In the last 18 months I have mentioned several times on this blog that Aston Martin might want to come into F1 with Mercedes V6 engines, badged as Aston-Martins. This may seem a radical idea, but it fits in entirely with the way that the automotive industry is now working, with car manufacturers sharing all manner of different technologies. Aston Martin has been controlled since the end of 2012 by the Italian private equity firm InvestIndustrial, which is run by businessman Andrea Bonomi. He was well aware of the potential value in automotive brands, as he is involved with the development of the planned Ferrari theme park in Spain. InvestIndustrial was originally founded by the Bonomi and Benetton families and has enjoyed much success with its investments.
I heard last year that there was a plan for an Aston Martin F1 project, which would have involved none other than Flavio Briatore, the disgraced former team principal of the Renault F1 team, who was drummed out of the sport after the Singapore scandal in 2009. The word is that the investors decided they wanted more of a James Bond image and Briatore did not fit in at all. However, it seems that InvestIndustrial concluded that in order to achieve its strategic goals of doubling Aston Martin sales to 7,500 by 2018, it realised that it needed to do more than upgrade the company’s ageing products, notably the DB9 and the Vantage, and add new ideas, notably an SUV to compete with products from Porsche and Bentley. In order to achieve this the strategy was agreed to offer Mercedes Benz a five percent share in the business, in exchange for automotive technology.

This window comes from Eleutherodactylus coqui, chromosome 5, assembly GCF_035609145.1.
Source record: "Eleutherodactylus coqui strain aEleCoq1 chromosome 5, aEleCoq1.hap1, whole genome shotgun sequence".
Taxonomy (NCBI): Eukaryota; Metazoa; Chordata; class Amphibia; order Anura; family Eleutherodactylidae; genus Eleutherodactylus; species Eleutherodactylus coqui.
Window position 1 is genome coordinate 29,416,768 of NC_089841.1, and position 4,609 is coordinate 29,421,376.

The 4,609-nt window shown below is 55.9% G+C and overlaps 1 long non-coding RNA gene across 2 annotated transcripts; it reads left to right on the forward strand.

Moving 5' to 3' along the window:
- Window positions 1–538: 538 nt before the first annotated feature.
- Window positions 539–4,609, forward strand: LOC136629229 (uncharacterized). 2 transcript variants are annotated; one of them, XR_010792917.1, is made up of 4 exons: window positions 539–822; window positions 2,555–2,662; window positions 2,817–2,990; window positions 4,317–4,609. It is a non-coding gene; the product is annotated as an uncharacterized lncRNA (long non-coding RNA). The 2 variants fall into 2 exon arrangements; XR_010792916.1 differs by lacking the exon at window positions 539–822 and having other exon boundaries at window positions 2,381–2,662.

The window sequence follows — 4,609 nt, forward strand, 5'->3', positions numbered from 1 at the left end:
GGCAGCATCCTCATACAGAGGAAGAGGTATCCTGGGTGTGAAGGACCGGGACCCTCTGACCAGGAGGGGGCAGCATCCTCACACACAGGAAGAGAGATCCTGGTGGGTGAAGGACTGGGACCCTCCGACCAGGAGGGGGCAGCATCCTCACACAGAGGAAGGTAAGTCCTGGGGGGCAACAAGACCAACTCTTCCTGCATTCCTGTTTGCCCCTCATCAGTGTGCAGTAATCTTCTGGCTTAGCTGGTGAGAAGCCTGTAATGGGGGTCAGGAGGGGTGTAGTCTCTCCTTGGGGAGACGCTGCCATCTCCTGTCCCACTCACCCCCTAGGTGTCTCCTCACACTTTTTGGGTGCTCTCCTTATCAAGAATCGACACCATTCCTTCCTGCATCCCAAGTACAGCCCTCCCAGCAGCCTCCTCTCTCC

In the autumn of 2014 InvestIndustria announced that Andy Palmer would become the CEO of Aston Martin and that Simon Sproule, the vice president of communications at Tesla Motors, would become the company’s chief marketing officer. Palmer and Sproule had previously worked together at Nissan, where they cooked up the idea of promoting the Infiniti brand by sponsoring Red Bull Racing. This was controversial because it meant that Infiniti got much of the publicity, while Renault did not get the recognition it deserved for the F1 engines.
The latest rumours link Aston Martin to a supply of badged Mercedes engines for Red Bull Racing, which would mate Red Bull chassis technology with Mercedes engines and act as a way to market Aston Martin across the globe. A month ago in the JSBM newsletter I wrote that “rumours have also suggested that the private equity company InvestIndustrial, which owns Aston Martin, is trying to put together a deal to have an Aston Martin-branded chassis, powered with a rebadged Mercedes engine.”